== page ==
NATO should move to a safer, more secure and more credible nuclear deterrent – including withdrawing, and not replacing, US tactical nuclear weapons in Europe.

The aftermath of President Donald Trump’s first visit to NATO headquarters in May 2017 and the G20 Summit in July might seem an inopportune time to debate the future of US tactical nuclear weapons in Europe. Anxiety in NATO capitals has risen since last November, driven by continuing concerns over Trump’s election and the threatening direction of Russian security policy. Against this backdrop, the easy – some would say obvious – conclusion is for NATO to stay on nuclear-policy autopilot. But anxiety should not preclude strategic thinking about NATO’s nuclear future. Rather than cling to a preset course, programmed in a different era, NATO should confront three questions:

  • Does it make sense for the United States and NATO to store tactical nuclear weapons in locations with increasing vulnerability to an evolving and more deadly terrorist threat, or to domestic unrest? 
  • Does it make sense for the United States and NATO to invest billions of dollars in maintaining NATO’s current nuclear posture if a safer, more secure and more credible nuclear deterrent is available at a far lower cost?
  • Given the uncertainty in many NATO capitals of securing political and public support for the costly modernisation of their dual-capable aircraft and continued storage of US nuclear weapons on their soil, shouldn’t NATO get out ahead of that debate?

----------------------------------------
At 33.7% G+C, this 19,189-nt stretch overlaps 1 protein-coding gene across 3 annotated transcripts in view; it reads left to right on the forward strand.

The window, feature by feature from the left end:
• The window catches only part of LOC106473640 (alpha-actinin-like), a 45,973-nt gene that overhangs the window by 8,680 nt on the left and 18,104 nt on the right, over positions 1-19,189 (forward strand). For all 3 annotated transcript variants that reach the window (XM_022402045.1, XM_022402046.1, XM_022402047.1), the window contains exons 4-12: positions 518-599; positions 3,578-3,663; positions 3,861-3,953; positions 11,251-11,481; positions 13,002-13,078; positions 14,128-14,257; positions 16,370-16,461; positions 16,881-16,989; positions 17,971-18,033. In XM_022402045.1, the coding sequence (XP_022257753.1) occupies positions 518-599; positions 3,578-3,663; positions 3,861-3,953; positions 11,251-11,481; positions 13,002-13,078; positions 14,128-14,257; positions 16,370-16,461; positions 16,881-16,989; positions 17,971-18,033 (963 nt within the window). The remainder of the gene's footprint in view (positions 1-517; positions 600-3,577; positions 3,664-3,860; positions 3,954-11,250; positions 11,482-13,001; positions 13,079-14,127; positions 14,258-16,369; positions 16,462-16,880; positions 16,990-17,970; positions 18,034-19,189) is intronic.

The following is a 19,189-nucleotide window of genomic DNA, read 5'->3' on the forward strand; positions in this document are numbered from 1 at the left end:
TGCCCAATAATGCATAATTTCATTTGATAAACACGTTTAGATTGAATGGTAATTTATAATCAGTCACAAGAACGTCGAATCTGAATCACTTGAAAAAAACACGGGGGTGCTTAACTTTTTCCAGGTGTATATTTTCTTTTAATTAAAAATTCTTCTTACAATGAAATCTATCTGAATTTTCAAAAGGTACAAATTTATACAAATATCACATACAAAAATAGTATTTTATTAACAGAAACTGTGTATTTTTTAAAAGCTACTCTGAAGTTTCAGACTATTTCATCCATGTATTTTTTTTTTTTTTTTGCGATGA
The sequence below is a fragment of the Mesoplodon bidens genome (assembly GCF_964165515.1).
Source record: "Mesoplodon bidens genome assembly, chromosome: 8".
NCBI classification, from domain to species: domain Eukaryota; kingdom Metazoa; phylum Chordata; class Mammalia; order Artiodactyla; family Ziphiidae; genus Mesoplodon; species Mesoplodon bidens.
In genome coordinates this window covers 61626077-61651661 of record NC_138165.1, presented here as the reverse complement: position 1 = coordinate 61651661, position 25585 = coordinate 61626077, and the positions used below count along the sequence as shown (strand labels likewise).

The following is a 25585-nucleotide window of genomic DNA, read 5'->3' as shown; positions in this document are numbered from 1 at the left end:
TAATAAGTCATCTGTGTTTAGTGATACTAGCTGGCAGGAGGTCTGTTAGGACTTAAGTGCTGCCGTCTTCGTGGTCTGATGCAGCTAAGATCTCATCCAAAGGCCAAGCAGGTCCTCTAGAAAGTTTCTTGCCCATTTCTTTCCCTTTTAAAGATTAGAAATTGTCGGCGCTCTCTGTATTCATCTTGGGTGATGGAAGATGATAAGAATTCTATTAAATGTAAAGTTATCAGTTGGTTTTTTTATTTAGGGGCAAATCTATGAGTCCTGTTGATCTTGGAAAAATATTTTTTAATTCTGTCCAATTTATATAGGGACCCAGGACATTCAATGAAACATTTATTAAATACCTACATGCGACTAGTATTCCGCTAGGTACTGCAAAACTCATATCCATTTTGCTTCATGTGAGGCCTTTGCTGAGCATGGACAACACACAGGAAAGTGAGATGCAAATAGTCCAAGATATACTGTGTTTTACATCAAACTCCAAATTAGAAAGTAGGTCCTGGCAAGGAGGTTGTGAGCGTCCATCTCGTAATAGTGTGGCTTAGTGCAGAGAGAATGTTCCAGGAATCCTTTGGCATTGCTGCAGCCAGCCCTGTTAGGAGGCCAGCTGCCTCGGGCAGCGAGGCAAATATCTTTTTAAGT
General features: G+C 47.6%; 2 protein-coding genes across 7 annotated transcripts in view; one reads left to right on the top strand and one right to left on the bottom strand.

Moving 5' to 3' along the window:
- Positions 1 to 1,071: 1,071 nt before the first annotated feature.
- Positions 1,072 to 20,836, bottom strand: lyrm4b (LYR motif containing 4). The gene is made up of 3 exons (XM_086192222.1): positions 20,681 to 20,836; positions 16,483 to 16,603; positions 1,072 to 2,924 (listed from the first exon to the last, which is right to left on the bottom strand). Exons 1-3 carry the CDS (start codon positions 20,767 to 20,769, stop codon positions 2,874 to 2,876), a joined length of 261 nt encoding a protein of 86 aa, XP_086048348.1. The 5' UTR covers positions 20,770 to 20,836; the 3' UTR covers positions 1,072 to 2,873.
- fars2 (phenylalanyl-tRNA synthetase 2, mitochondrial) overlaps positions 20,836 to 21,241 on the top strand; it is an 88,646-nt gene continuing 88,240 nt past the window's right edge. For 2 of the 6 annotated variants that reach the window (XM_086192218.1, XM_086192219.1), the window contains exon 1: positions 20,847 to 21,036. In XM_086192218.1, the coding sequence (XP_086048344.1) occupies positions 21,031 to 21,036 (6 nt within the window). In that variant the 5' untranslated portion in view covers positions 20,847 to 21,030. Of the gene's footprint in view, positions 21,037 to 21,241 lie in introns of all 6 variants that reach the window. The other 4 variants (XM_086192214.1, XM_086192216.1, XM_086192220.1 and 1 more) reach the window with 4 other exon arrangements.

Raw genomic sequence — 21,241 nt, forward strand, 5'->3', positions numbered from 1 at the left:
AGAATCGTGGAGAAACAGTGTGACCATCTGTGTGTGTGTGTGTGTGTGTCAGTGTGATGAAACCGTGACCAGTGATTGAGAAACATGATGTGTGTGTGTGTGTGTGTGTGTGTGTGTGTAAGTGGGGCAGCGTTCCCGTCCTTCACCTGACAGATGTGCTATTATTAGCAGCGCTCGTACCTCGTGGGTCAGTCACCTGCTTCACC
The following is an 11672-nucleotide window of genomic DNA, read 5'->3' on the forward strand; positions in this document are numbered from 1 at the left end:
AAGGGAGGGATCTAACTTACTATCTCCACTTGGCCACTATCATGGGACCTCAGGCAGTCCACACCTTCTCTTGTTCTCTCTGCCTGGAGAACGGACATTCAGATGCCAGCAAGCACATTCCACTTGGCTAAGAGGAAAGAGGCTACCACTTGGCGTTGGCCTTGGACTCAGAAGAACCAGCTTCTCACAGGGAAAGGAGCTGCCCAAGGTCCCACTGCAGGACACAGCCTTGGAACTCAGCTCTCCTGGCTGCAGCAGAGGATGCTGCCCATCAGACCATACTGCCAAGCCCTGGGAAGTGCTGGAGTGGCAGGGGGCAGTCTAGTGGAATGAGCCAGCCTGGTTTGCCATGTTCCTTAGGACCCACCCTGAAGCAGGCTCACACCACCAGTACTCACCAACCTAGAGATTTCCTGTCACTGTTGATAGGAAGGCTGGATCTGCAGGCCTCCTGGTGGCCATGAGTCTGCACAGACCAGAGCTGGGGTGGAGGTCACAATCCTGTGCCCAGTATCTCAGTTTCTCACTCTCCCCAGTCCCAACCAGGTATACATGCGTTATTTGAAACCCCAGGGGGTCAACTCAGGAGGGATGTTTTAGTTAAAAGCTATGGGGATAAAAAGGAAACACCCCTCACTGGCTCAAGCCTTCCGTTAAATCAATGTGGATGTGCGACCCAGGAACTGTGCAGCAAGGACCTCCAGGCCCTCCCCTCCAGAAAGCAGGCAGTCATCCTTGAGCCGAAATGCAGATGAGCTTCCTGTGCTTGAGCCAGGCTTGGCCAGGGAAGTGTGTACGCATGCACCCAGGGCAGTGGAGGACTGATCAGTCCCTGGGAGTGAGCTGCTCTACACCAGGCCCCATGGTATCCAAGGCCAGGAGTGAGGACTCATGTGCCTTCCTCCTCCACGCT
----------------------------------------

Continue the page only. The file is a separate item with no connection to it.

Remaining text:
The answers should compel NATO to conclude that sustaining its current nuclear posture is an expense beyond what is needed to maintain a credible deterrent; moreover, it will undercut efforts to sustain credible conventional and counter-terror capabilities across NATO. Most urgently, the security risk of basing US nuclear bombs in Europe, highlighted by recent terrorist attacks there and developments in Turkey, underscores the need for NATO to move to a safer, more secure and more credible nuclear deterrent – including withdrawing, and not replacing, US tactical nuclear weapons in Europe.

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Steve Andreasen was the director for defense policy and arms control on the US National Security Council staff from 1993 to 2001. He is a national-security consultant in Washington DC, and teaches at the University of Minnesota’s Humphrey School of Public Affairs.

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Survival: Global Politics and Strategy

October–November 2017

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